UFII Annual Symposium 2018

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UFII 4th Annual Symposium 2018

UFII Symposium

The University of Florida Informatics Institute will host its 4th Annual Symposium on Thursday, March 22nd, 2018, at the Reitz Union. Students, researchers, faculty, and industry professionals from across the nation are invited to join together to interact, share research, and collaborate. Focusing on the latest trends in informatics, and our Mission of cross-discipline collaborative research, we have invited guest speakers from across the campus and outside the University to present on topics, including election data, text mining, network science, and machine learning.


J. Wayne Reitz Union
2nd Floor, Room 2365


The program will include keynote speakers across a diverse range of scientific fields, with a poster session showcasing UFII Fellows and SEED funded scientists.

8:15-9:00 AM
Breakfast & Check-in

 9:00– 9:30 AM
Dr. George Michailidis
UF Informatics Institute

9:30-9:45 AM
Tyler Richards
DSI Student Group

“Creating Student Led Data Science Curricula”

9:45-10:10 AM
Dr. Emilo Bruna
University of Florida

“Factors influencing patterns of scientific productivity & collaboration (and the challenge of scaling up from national to global analyses)”

10:10-10:35 AM
Dr. Ragnhildur I Bjarnadottir
University of Florida

“Text mining for patient safety: What can we learn from nurses’ narratives?”

Abstract: An estimated 75-80% of electronic clinical data exists in text format, and can therefore not be analyzed using traditional statistics. Text mining and natural language processing have shown promise in clinical research but very little research has applied these methods to nursing data. This presentation will describe an ongoing study using supervised and unsupervised text mining in nurses’ narrative notes to examine the problem of patient falls in acute care.

10:35-11:00 AM

 11:00-12:00 PM
Dr. Vidit Nanda
University of Oxford

“Big Mathematics for Big Data”

Abstract: As data and systems get more complicated, so must the tools with which we analyze them. This talk will describe how algebraic topology has emerged as a powerful new technique for data analysis, and highlight a few of its recent applications.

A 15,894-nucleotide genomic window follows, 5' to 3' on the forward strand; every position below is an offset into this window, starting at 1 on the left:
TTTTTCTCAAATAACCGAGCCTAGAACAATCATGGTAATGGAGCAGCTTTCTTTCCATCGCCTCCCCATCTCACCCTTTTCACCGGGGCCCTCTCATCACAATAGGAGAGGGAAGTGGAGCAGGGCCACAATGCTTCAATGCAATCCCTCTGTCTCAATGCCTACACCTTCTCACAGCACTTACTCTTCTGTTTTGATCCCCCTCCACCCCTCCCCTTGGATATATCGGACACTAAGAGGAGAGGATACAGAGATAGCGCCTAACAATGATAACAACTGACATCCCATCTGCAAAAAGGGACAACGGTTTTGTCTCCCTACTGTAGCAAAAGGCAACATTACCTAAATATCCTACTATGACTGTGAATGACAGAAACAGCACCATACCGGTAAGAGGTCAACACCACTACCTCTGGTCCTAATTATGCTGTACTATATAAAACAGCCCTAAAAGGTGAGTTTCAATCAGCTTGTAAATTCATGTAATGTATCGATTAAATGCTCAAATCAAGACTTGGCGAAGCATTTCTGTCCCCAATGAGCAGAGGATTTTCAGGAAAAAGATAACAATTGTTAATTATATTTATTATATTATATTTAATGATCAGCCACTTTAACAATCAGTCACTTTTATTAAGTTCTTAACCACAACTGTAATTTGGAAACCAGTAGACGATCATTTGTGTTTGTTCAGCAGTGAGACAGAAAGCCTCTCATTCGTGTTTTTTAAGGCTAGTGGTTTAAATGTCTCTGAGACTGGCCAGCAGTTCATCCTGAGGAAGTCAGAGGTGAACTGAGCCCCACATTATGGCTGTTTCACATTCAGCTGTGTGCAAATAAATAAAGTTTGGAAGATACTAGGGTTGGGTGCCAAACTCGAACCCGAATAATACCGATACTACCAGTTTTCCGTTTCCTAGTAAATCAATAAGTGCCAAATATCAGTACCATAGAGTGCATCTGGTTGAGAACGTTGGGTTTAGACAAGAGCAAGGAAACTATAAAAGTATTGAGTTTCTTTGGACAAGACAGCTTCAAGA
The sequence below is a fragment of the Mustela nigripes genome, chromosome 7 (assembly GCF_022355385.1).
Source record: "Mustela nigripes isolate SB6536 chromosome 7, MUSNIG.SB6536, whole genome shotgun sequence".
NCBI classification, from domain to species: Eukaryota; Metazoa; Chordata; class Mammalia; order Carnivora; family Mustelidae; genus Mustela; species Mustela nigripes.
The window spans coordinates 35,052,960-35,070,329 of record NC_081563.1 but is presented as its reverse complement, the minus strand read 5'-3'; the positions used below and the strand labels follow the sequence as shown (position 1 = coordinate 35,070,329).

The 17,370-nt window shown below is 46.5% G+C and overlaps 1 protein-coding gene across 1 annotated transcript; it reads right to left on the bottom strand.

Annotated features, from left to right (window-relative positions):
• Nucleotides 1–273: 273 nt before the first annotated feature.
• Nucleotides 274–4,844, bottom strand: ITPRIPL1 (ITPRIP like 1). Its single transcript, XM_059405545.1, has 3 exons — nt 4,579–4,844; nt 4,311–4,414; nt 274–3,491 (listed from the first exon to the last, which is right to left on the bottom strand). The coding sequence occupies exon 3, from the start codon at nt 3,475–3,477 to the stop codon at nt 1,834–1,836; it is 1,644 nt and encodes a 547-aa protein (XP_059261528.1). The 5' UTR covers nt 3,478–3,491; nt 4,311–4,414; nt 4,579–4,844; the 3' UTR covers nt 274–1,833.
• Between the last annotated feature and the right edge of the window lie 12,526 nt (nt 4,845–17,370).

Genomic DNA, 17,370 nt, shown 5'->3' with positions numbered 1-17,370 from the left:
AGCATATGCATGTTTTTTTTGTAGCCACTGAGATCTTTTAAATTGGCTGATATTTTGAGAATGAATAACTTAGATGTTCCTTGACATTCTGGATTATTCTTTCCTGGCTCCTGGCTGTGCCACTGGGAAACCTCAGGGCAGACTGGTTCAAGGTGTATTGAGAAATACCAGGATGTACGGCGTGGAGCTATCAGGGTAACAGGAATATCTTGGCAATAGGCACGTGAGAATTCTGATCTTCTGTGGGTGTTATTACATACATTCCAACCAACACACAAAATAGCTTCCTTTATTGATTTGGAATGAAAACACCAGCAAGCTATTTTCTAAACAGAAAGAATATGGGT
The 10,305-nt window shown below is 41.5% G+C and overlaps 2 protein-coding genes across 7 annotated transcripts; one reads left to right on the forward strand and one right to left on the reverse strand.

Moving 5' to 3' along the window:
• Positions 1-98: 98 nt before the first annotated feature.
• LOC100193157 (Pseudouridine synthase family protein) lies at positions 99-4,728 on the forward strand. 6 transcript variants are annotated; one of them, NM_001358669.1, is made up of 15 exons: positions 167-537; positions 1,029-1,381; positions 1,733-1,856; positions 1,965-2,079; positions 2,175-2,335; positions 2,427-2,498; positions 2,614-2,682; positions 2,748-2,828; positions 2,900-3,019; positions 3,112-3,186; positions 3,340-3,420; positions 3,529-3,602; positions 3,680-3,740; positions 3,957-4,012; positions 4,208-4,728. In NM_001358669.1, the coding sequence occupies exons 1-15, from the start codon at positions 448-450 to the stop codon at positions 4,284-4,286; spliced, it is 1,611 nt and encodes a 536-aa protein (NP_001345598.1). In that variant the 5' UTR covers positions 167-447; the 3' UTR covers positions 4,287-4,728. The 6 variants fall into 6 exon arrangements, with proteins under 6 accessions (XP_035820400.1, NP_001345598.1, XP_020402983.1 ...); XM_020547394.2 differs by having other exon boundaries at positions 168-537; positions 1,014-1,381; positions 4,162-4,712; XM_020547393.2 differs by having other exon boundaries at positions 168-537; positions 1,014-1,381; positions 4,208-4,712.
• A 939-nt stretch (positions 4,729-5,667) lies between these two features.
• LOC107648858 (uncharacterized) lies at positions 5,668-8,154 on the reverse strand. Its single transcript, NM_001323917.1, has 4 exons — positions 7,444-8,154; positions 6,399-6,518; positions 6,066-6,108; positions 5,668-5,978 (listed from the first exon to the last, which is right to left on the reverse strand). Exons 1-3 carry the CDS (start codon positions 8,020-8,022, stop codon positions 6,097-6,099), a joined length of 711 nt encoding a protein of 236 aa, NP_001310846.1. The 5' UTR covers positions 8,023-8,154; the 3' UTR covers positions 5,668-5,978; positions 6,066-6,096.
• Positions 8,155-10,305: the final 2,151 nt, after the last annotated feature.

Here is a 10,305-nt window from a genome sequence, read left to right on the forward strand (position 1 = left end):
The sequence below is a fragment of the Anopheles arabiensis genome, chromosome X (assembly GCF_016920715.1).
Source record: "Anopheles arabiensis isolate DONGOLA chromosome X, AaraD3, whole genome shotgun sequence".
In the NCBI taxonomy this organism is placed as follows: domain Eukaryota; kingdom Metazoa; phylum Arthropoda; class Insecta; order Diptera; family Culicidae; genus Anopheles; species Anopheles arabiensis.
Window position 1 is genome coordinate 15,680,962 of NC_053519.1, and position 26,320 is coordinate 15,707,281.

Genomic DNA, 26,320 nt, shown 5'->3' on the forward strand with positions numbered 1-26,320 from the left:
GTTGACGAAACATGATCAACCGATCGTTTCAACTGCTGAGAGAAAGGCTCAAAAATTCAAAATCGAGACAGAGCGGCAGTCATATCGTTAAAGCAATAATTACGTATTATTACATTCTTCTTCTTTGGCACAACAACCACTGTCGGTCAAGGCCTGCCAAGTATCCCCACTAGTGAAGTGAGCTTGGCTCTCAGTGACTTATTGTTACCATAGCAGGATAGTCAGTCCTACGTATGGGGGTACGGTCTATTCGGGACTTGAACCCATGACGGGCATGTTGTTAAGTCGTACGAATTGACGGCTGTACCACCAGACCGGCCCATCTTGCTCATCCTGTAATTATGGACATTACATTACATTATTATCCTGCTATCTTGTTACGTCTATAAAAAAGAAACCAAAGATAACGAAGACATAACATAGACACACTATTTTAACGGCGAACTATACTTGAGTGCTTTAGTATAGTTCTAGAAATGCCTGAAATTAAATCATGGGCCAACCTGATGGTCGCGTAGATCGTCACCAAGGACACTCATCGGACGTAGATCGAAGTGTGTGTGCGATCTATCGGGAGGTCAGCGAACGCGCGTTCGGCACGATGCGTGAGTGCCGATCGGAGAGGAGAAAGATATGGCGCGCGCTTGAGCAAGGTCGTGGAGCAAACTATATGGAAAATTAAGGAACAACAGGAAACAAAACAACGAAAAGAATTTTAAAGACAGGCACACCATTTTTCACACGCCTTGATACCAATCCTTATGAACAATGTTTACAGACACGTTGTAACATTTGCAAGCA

12:00-1:30 PM
Poster Session & Lunch

1:30-2:30 PM
Dr. Joe Labianca
University of Kentucky

“Social Network Structure, Linguistic Analyses, and Employee Outcomes during a Large Corporate Merger”

Abstract:  We examine language from a corpus of 4 million email communications during a corporate merger in two related studies. We examine the informational advantage inherent in network broker positions in the first study. Brokers gain advantage because of their access to information that is both diverse, covering different knowledge domains, and socially distant, in the sense of coming from different clusters across which knowledge transfer is sticky. We decompose these two elements of the brokerage advantage to understand the extent to which top managers reward employees for employing diverse or socially distant information. We find that brokerage returns are contextually dependent. In the stable, acquiring organization, an employee’s increasing use of diverse information led to salary increases, while the increasing use of socially distant information was being rewarded more in the turbulent, acquired organization. The second study attempts to find a linguistic signature for employees’ perceived job insecurity. We trained a machine learning model to explain employee job insecurity during the highly uncertain merger period. We then applied that model in an entirely different organization in a different industry to successfully predict related outcomes. The imputed job security at the second organization reliably predicts positive events related to job security such as new infusions of cash, and negative outcomes such as involuntary termination. We then deconstruct the model’s “black box” to find which features are most predictive of high or low employee job security. Messages received by employees are as important to predicting job security as the messages the employees author and send themselves, suggesting that multiple underlying mechanisms link job security and these linguistic signatures.